Shootout – Yamaha Alpha vs TVS Jupiter
Price OTR Mumbai: Rs. 57,185/- (Yamaha Alpha), Rs. 56,100/- (TVS Jupiter)
These scooters are placed in the entry level segment, offering everything you would need.
Asia is a very large continent and it has very large countries. In these large countries, there are large cities, which mean if you keep encountering the word ‘large’ you end up with the synonym ‘crowded’, specially when you consider ‘human beings’ in it. This is when you realise cities are filled with people who are small and need small things to tackle large city streets. This invites manufactures who make automobiles to make required vehicles which meets the public demand. One such country is called Japan, where people share the same demands as we do as (we are Asians after all). We need small, nippy vehicles (four or two wheels) to get from point A to point B easily.
This is how scooters were born and we Indians tasted two wheels first in the form of a geared scooter if you have a sharp memory. Combine all this and you have a winner. Japanese reliability with demands that match our needs, is and has been a win-win proposition. However, domestic manufactures here have also understood the need and the folks from the south have earned a good reputation in the scooter market. We are talking about TVS and their latest scooter, the Jupiter. The name is of the largest planet, but it is the compact scooter you are looking for, or is it? Yamaha (the Japanese) have thrown in the male counterpart, the Alpha (how obvious). We find out for you by deciding which 110cc scooter is the best in every aspect.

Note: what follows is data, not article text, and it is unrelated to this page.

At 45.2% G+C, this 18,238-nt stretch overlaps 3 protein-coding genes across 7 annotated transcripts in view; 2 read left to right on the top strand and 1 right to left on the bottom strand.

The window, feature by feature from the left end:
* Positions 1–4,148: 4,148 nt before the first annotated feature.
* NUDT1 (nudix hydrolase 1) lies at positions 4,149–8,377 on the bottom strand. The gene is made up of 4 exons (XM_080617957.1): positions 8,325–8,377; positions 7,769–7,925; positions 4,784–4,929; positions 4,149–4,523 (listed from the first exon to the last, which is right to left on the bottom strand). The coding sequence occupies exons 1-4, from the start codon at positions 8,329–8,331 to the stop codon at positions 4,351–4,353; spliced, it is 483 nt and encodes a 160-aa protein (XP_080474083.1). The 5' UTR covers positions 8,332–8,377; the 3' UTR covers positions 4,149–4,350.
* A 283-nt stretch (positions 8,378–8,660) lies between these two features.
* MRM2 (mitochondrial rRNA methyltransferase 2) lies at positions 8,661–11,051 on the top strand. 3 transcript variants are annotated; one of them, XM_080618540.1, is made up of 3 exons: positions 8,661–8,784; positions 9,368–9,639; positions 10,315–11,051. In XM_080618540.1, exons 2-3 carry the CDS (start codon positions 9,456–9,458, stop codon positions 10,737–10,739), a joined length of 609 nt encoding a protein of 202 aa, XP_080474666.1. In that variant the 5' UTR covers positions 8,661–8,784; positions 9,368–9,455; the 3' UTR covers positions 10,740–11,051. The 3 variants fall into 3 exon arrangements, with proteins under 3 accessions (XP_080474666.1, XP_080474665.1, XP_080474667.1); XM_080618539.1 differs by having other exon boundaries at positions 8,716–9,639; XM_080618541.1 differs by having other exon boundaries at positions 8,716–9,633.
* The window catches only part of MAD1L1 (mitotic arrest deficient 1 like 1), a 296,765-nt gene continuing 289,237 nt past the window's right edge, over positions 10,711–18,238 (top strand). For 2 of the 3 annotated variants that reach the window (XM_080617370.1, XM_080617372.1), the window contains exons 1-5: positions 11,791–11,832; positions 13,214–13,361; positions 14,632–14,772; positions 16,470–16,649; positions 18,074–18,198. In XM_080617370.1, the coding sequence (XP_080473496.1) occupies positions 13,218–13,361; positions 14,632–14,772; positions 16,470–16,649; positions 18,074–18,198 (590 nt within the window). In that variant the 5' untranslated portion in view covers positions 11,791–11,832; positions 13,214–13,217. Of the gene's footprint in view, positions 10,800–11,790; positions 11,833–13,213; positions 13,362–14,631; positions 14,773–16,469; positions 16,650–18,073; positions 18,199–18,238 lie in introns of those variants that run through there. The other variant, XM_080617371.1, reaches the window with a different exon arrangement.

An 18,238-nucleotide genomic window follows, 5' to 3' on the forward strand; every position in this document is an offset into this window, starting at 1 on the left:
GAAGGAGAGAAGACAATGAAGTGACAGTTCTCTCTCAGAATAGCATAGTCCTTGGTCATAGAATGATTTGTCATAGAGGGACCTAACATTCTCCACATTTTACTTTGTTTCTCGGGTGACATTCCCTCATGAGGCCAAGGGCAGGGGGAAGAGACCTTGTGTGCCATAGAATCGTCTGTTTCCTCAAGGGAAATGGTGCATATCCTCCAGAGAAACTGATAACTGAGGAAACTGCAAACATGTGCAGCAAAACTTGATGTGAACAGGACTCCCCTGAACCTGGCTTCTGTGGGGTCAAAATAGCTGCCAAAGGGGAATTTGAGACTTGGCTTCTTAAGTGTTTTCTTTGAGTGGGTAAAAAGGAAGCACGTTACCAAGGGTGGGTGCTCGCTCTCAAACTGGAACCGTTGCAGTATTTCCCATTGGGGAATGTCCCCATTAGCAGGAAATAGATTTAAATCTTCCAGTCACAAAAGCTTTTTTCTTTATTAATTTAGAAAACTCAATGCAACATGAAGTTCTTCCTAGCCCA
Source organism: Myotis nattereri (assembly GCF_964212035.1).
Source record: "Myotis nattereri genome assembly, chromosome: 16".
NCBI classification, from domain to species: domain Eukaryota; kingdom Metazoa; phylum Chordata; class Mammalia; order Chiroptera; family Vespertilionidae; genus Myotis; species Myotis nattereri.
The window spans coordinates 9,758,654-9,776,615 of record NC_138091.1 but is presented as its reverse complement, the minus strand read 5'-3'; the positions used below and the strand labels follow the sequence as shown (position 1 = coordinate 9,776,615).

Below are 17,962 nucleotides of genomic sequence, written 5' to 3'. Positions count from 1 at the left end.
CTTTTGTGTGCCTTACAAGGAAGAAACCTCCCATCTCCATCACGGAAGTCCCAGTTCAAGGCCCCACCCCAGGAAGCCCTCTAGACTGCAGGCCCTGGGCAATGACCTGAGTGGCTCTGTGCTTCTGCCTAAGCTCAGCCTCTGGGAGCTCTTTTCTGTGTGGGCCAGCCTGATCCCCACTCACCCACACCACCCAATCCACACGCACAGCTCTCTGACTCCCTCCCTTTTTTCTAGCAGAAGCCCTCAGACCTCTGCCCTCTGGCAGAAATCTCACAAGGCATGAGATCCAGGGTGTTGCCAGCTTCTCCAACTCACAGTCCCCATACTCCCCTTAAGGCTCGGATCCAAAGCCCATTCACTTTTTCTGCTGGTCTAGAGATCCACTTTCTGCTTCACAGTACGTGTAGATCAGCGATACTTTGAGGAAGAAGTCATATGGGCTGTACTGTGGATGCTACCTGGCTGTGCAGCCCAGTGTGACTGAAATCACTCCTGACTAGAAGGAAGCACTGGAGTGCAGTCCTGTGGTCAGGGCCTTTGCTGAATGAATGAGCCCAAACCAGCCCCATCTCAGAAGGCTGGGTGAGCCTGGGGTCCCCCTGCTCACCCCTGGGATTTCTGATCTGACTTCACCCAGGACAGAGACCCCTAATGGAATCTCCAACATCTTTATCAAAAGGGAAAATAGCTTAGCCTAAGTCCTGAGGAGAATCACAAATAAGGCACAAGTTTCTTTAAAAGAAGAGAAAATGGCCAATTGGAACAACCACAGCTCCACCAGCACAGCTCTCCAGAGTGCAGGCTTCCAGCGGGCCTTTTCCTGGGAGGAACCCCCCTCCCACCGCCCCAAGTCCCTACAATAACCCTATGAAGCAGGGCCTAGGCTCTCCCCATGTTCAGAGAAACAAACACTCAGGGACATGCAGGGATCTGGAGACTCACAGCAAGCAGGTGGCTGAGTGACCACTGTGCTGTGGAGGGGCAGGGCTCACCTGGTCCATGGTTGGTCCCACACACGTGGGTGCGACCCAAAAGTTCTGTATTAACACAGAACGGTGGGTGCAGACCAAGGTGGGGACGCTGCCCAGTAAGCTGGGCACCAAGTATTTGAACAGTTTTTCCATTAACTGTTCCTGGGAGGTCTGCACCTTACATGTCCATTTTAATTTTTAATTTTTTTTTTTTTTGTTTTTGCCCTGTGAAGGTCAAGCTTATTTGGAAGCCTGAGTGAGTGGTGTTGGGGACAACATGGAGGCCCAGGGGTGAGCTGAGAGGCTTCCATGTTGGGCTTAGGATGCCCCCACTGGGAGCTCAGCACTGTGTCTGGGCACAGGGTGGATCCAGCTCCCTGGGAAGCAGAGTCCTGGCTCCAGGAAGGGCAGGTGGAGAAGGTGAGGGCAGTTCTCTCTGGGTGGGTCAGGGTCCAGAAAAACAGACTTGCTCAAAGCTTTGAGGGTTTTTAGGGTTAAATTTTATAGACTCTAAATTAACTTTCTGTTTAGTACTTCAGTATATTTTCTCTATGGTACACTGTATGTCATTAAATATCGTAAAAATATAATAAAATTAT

Styling – The Yamaha Alpha is the latest scooter to hit the market but it’s not the most attractive. The handlebar mounted headlight and swooping panels look appealing. The headlight looks different compared to the Jupiter and Activa, so there is something different in this scooter. However, the headlight ends up resembling the Suzuki Swish, which doesn’t gel well with the overall design. The front mudguard on both the Alpha and Jupiter look alike and are inspired from the new generation Activa.
The turn indicators on the Yamaha Alpha have a teardrop design but the end design does not look propionate. On the other hand, the side indicators on the TVS Jupiter, which are borrowed over from the Wego, look good and gel well with the overall ‘oval’ design of the side panels and the complete scooter. The side profile of the Alpha was designed to give it the ‘long’ look but ended up looking basic, not characterful like Yamaha designs. Overall, the Jupiter looks far more superior from every single angle. Round one goes to the Jupiter.